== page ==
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Old 7th January 2008, 12:29 AM   #234
Join Date: Jul 2007
Posts: 3,148
Originally Posted by GregoryUrich View Post
As I understand it, the paper is supposed to be a simplification for laymen. I think any simplification should be based on an underlying solution of the mechanics of the collapse. As far as I can tell, this is not the case.


The spandrels create a Vierendeel truss which resists forces parallel to the spandrels. The only significant element resisting forces perpendicular to the wall (preventing inward/outward deflection) is the floor trusses.

NIST NCSTAR 1-3 (p. 111) gives the temperature/yield strength curves from high temperature tests for many WTC steel samples with values (for 500 C) ranging from 45-85% with 65% being the approximate average.

The mass calculation is superficial and incorrect. The correct mass for floors 95-roof is 38,400 tonnes. The masses of the individual components are simply guess work. Note: Since the collapse was between floors 97-98 the mass should be 32,800 tonnes.

NIST NCSTAR 1-3 (p. 111) gives the data from yield strength tests which were performed on recovered steel.

NIST NCSTAR 1-3 (p. 111) gives the temperature/yield strength curves from high temperature tests for many WTC steel samples with values ranging from 45-85% with 65% being the approximate average.

Bazant gives the energy for plastic deformation in the buckling columns as 12% of the available potential energy for room temperature steel. Bazant uses an incorrect mass (58 x 10^6 kg), so it should actually be 21%. This is the upper limit for energy consumed in buckling.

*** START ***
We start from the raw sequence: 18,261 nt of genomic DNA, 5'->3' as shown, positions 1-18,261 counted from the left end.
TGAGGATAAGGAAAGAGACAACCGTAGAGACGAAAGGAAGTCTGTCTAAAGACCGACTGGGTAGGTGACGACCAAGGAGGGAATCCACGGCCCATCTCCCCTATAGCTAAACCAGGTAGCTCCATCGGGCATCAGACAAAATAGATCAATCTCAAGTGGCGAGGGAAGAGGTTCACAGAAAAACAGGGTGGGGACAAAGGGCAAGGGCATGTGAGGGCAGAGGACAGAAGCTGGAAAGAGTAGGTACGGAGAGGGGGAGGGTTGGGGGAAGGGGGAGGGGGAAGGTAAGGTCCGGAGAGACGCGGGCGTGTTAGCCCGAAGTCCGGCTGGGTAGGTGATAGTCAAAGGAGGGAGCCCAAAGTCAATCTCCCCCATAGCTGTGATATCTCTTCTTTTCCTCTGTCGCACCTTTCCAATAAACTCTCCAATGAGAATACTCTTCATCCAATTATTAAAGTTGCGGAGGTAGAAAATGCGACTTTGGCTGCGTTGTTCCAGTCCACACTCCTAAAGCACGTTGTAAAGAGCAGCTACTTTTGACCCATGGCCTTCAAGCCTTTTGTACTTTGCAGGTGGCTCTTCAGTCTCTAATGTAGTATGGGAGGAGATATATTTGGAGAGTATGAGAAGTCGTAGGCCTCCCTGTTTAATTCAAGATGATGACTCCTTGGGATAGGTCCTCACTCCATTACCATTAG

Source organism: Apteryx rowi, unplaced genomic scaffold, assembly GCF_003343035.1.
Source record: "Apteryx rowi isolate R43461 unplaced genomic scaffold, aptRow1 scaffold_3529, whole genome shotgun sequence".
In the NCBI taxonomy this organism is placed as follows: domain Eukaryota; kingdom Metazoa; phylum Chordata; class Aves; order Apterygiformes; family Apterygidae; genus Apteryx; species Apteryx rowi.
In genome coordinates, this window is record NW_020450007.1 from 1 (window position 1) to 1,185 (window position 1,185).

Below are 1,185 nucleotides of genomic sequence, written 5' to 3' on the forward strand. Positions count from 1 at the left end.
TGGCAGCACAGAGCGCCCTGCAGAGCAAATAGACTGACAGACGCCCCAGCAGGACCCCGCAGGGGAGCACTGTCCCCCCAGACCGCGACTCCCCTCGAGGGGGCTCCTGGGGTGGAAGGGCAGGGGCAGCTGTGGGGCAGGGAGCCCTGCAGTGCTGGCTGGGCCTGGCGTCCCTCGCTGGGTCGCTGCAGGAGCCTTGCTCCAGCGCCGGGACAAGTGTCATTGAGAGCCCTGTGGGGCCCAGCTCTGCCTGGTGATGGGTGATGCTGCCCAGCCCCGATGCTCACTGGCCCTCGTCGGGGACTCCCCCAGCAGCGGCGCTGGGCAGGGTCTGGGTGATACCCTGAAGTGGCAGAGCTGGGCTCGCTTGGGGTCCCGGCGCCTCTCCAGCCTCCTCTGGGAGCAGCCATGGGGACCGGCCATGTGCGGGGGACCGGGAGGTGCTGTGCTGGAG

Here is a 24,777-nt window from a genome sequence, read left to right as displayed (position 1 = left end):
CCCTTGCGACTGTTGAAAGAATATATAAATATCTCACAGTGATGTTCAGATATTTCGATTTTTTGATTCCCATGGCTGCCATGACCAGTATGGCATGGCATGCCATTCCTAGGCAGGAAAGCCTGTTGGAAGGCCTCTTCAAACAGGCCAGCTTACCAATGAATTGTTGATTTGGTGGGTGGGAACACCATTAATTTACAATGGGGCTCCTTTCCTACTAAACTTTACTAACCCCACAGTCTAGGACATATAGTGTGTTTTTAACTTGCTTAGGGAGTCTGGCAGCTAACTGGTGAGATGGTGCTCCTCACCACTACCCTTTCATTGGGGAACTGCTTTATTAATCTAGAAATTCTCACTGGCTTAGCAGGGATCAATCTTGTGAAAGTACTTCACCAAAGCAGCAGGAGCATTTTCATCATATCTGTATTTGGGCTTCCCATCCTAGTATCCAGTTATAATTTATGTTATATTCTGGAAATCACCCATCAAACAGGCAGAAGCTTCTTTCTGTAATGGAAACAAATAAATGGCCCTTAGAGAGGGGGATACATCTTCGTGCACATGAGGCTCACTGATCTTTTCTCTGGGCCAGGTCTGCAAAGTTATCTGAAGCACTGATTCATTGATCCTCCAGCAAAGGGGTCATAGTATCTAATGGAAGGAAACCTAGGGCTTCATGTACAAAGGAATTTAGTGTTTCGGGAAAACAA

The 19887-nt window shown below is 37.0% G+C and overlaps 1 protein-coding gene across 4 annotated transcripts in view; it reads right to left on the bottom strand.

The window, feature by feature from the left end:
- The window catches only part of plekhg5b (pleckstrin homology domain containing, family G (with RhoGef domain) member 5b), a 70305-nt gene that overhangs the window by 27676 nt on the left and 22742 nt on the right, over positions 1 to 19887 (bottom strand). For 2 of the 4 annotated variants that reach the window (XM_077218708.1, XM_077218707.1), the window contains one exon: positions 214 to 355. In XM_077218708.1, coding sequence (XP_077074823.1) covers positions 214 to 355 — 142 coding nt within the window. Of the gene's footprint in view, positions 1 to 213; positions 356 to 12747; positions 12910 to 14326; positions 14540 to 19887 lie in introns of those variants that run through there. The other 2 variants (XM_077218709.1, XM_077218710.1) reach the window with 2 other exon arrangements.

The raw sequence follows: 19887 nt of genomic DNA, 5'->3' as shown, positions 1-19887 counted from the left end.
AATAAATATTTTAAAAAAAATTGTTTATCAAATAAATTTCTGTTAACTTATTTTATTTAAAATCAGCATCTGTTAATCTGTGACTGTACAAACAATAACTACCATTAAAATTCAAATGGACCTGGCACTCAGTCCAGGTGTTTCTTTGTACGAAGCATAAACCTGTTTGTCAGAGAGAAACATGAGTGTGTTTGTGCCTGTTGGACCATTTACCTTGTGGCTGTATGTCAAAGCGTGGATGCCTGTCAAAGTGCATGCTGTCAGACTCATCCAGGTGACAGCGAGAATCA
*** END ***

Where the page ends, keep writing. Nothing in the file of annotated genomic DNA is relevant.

I don't think the conclusion is convincingly supported. I have pointed out most of the above problems previously to Heiwa, but he has ignored my criticisms.
Actually it is a paper written for children and for the sake of children.

If one wall column tries to deflect outward, while the adjacent ones remain in position, the spandrels will try to prevent this deflection (in tension or compression). If the whole wall deflects outward (all the floors are disconnected), evidently the spandrels have no real effect, except at the corners of the building.

The mass calculation is, as shown, superficial to enable approximate, static stresses to be computed. But the value is close enough.

I have not seen any results of tests of steel from the initiation zone or, for that matter, any pieces from the initiation zone that show sign of buckling, deformation, being affected by heat, etc. Heat evidently affects steel, and for the sake of simplicity, it is assumed that heat contributed to the failure of some columns. My personal opinion is that in that case the load carried on the failed columns would be transferred to adjacent intact columns with a completely different result.

Bazant apparently assumes that both the structure below the initiation zone (A) and the structure above the initiation zone (B) are extremely stiff (!) and that (B) impacts (A) with an enormous energy and significant speed and that (A) then collapses like a house of cards. What happens to (B) is not clear.

In my article for children it is shown that the enormous energy corresponds to maximum 40 kgs of diesel oil used efficiently and that the significant speed is that of a child on a bike running into a wall (10 km/h) so there isn't a real big impact between (B) and (A). It is just like children (B) jumping on a bed (A). Not a hammer (B) hitting a nail (A). Bazant got it all wrong.

It is thanks to Gregory Urich's (and others) kind comments that article ( ) is what it is even if I am of course responsible for facts and conclusion.

The conclusion is evidently a recommendation to correct the Nist and Bazant reports ... for the sake of our children.

And nobody has debunked that conclusion, I am glad to see.
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